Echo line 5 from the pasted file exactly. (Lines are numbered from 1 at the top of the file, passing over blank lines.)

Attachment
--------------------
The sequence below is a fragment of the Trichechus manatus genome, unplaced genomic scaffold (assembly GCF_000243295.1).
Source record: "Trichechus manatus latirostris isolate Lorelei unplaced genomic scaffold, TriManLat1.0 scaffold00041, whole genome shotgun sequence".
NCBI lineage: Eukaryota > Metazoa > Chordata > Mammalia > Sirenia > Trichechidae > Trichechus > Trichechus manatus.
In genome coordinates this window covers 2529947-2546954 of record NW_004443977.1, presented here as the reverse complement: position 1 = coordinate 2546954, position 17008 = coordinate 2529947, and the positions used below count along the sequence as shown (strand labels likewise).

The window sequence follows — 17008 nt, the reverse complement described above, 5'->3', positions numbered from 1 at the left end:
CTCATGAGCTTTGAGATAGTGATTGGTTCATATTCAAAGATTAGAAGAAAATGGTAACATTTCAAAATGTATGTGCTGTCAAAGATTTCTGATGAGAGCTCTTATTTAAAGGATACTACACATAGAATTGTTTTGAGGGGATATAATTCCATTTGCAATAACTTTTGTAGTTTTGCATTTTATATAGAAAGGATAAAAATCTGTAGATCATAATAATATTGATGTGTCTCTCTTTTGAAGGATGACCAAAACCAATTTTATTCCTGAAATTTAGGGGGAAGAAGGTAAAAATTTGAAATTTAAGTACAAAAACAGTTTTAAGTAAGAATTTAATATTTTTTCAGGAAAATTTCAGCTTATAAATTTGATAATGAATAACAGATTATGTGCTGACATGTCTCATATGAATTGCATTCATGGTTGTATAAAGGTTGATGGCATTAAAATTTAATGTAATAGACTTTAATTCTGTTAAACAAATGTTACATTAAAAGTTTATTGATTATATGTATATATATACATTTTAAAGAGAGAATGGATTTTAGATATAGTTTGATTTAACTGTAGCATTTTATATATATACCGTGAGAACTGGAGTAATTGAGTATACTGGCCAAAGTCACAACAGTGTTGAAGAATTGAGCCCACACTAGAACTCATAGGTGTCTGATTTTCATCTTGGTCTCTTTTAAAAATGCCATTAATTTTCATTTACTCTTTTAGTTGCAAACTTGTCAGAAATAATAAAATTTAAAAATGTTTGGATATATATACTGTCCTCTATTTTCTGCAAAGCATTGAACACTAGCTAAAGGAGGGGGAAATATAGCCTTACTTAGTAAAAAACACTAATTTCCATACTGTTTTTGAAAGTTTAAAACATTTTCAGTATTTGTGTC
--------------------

The window sequence follows — 17008 nt, the reverse complement described above, 5'->3', positions numbered from 1 at the left end: